In the ideal world every goalkeeper is a starting keeper. You play every minute of every game and never let in a goal. Reality tells us this isn’t true. The world is filled with keepers with a wide range of skills and a limited number of teams. Not every keeper gets to play, but that’s not to say that every keeper can’t have an impact on his or her team’s performance. How goalkeepers work together on a team is an important dynamic on and off the field.
While field players can play in a number of positions all over the field, the nature of field hockey is that there is only one keeper that plays. That can be a tough pill to swallow for keepers who have invested time, effort and money in the pursuit of a spot on the field. Team success isn’t always just a measure of what happens on the playing field. Often, what happens on the practice field, in the locker room, on the track, in the weight room and in the social circles that are part of every team impact performance. Keepers, coaches, and players all play a part in shaping that performance.
As a player, I’ve had a variety of experiences in a number of roles on a range of teams. At the club level I started as the second keeper on a second team before I became a starter for the firsts. At the international level, I trained as a member of a national development squad, had a run as the starting keeper on the US national team and finished my career as the “dependable reserve” keeper. On the in between, I’ve had the privilege of playing for a variety of select teams around the world. Perspective has allowed me to see that while I may not have handled each situation as well as I would have liked, there were opportunities for me to play a positive role in the team’s performance whether I played or not.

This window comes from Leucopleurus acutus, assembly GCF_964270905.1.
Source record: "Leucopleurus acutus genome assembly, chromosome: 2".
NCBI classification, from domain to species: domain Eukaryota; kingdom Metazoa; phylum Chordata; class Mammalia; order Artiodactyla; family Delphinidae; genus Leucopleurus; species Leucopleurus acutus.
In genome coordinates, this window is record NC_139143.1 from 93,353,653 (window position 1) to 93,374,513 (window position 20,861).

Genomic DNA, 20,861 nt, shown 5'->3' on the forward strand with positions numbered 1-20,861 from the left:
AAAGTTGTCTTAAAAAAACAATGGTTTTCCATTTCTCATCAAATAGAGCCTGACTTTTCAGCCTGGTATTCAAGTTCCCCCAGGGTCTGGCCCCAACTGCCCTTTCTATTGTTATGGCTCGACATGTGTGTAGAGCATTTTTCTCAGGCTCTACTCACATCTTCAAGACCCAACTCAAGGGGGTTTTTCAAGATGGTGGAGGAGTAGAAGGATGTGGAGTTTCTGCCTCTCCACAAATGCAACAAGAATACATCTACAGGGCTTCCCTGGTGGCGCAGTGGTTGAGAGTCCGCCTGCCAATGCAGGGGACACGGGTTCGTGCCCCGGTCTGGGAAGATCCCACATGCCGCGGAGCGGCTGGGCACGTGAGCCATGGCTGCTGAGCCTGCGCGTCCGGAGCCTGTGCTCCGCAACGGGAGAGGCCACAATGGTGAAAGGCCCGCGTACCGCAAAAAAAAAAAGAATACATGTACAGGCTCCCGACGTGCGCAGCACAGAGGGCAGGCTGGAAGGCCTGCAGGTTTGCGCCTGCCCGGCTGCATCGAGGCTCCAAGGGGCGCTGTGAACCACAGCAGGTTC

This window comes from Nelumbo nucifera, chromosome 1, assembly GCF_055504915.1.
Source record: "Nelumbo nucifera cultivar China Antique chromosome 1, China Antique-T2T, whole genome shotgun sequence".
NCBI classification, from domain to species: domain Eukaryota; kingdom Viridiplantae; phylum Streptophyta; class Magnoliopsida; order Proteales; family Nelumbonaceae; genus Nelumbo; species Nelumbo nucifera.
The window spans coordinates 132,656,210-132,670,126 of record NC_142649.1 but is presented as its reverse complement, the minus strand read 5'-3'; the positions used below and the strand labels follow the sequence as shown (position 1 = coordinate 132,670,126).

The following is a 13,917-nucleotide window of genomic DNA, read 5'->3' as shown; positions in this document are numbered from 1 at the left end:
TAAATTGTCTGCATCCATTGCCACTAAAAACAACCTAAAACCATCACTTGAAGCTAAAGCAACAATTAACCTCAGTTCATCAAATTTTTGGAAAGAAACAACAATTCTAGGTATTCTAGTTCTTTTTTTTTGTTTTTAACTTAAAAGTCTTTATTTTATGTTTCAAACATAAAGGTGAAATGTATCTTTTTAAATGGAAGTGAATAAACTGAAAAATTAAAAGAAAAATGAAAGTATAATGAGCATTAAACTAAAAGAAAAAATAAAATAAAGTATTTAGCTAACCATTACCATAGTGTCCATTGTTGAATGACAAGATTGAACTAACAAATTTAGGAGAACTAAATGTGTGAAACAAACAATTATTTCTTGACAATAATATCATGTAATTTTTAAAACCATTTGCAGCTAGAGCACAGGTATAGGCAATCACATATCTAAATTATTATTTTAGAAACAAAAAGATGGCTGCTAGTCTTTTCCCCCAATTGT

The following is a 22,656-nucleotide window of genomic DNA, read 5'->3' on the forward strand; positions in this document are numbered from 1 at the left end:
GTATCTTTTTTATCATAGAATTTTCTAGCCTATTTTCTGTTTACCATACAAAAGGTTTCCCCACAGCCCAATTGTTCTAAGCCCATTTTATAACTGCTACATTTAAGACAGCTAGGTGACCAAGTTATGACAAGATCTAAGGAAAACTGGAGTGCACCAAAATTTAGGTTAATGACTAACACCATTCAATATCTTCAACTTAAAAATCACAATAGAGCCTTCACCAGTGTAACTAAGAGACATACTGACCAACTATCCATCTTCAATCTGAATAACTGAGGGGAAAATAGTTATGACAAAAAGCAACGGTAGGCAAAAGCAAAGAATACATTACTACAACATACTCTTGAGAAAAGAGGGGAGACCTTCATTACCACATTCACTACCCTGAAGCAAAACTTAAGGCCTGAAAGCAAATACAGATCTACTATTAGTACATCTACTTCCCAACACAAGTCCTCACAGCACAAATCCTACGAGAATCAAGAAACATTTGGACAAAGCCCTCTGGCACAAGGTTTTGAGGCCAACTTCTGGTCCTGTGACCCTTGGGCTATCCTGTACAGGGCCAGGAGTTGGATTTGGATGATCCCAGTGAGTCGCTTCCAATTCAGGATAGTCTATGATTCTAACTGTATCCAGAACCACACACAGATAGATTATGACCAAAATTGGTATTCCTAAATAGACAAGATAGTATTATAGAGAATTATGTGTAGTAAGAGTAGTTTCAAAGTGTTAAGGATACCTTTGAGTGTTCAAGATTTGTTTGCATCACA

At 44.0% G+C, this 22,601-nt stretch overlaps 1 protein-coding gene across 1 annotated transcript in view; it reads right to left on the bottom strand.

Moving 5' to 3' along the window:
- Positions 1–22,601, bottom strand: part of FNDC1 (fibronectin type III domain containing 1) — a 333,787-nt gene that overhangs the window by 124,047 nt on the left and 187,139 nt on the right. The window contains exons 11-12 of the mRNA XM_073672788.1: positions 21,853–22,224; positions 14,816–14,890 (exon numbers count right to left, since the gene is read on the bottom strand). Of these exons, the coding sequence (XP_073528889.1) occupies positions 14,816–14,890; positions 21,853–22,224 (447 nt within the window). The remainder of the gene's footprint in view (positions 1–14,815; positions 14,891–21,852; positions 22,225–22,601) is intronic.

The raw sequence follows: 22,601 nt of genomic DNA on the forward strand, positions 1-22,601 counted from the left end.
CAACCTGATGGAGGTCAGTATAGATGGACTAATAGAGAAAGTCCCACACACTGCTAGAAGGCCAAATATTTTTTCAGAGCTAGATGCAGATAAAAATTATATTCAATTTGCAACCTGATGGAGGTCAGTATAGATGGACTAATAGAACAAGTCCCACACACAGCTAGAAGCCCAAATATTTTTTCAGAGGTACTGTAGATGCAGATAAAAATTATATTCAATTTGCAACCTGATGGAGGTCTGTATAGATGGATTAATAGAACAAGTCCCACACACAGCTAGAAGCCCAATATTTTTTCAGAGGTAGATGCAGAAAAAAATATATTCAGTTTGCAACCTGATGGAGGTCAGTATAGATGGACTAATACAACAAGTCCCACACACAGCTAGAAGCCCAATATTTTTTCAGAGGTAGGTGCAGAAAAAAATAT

Being a starting keeper isn’t usually a hard position. You know you’re going to play and you typically have the support of your teammates and coach. Your commitment is to helping your team win. Practices and warm ups are geared to a starting keeper playing well. That doesn’t have to be the complete scope of the starting keeper’s responsibilities. As a leader on the team, a starting keeper has an opportunity to be a mentor and a role model to other keepers on the team or in the club.
Athletes are naturally competitive, but as a competitor it’s critical that keepers bring out the best in each other. Too often, I see keepers who try to stay on top by keeping others down. They take all the shots in training or warm ups. They treat other keepers with indifference or contempt. They’re quick to point out the deficiencies in others. As a starter, a keeper needs to be confident enough in his or her abilities to see the big picture. Yes, I want to make sure that I get the time and repetitions to make sure I give my best performance, but I also need to make sure that I’m being inclusive when possible. Words can go a long way when circumstances don’t allow that, especially before a match. Keepers usually warm up and stretch together before a game. By including a second keeper in your preparation, you help prepare them in case of the unforeseeable injury.